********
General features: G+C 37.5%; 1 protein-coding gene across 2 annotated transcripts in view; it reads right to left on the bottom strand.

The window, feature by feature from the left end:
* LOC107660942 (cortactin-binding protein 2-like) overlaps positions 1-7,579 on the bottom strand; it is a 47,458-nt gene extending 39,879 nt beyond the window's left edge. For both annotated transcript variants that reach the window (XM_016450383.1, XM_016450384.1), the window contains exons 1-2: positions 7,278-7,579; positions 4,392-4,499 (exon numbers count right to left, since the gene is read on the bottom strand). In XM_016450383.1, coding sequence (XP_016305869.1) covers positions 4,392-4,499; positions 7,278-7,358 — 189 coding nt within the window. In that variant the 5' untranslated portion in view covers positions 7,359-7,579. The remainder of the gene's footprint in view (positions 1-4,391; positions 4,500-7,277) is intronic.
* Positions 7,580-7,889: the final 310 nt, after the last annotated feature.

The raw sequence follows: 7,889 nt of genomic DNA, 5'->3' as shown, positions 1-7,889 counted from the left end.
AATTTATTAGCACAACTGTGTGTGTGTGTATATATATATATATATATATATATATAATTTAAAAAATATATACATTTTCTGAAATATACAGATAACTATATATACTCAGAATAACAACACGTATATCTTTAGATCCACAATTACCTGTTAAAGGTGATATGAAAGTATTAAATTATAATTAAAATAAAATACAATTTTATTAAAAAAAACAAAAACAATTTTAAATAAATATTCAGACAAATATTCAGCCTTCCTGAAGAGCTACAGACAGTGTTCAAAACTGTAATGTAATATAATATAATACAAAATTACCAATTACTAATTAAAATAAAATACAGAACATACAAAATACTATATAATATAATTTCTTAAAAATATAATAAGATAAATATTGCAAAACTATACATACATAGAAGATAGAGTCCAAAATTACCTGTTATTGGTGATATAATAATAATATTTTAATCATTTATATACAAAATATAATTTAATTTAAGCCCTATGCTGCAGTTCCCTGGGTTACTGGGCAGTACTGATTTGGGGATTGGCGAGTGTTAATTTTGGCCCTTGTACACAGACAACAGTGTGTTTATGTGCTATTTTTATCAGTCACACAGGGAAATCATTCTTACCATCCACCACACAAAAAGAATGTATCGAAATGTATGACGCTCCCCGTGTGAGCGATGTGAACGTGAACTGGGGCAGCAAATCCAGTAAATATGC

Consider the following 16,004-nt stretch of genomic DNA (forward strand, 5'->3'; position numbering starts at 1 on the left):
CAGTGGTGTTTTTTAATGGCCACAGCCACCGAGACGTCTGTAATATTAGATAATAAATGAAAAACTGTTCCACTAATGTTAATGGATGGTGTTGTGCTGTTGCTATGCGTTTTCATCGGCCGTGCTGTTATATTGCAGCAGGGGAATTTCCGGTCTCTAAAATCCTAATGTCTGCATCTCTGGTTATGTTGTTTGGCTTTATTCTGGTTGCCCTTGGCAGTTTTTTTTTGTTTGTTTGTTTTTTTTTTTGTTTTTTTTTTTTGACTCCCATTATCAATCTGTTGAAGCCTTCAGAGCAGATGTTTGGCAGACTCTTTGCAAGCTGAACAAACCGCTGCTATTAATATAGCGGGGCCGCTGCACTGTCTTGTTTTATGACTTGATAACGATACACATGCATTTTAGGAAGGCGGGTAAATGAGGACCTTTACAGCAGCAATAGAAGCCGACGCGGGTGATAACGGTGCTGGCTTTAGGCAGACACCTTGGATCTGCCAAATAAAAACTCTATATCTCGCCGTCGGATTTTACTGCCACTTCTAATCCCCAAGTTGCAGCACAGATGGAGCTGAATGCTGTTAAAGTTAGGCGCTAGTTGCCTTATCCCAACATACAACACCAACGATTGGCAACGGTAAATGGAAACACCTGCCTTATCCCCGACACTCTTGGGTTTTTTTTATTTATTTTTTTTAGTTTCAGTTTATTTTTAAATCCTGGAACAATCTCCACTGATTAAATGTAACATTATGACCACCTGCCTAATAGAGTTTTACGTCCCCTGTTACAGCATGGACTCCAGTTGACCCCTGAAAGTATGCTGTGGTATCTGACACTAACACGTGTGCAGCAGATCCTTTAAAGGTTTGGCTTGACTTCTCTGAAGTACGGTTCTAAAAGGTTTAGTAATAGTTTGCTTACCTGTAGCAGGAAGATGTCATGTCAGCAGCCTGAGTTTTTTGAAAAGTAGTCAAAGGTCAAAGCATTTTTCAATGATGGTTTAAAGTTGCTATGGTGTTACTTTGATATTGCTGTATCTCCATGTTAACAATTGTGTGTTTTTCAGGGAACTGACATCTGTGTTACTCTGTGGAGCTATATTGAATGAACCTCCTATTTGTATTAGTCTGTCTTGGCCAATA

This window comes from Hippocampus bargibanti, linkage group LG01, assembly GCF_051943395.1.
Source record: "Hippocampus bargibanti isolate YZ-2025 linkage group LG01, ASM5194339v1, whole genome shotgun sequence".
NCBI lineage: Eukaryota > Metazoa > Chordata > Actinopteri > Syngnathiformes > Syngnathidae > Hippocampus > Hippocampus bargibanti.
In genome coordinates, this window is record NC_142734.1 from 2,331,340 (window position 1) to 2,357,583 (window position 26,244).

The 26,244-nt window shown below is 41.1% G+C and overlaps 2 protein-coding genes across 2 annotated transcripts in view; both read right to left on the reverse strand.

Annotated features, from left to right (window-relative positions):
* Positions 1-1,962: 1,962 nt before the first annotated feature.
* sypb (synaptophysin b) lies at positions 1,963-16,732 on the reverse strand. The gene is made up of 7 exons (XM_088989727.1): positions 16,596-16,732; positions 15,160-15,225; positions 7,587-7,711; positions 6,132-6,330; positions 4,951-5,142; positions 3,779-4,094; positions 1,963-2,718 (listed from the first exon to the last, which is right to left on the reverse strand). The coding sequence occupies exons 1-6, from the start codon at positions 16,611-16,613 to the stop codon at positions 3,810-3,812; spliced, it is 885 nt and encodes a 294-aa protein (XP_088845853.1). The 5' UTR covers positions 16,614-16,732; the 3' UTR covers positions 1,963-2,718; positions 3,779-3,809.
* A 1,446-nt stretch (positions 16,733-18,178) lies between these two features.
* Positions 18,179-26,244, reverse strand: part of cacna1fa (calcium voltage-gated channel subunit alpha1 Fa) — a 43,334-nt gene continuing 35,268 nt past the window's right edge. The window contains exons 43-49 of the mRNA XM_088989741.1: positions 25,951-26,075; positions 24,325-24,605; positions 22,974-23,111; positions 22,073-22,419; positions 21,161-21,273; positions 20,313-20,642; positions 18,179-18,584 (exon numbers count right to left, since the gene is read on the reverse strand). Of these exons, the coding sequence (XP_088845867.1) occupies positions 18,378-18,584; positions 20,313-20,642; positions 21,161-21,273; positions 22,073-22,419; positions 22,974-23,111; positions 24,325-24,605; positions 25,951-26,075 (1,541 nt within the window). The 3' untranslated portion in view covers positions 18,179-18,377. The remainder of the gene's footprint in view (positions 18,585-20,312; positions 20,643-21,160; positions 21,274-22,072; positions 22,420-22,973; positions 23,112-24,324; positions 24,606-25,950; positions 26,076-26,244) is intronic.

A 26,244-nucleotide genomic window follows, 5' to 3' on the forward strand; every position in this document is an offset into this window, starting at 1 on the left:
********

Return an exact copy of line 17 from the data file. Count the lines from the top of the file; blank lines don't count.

* A 1,446-nt stretch (positions 16,733-18,178) lies between these two features.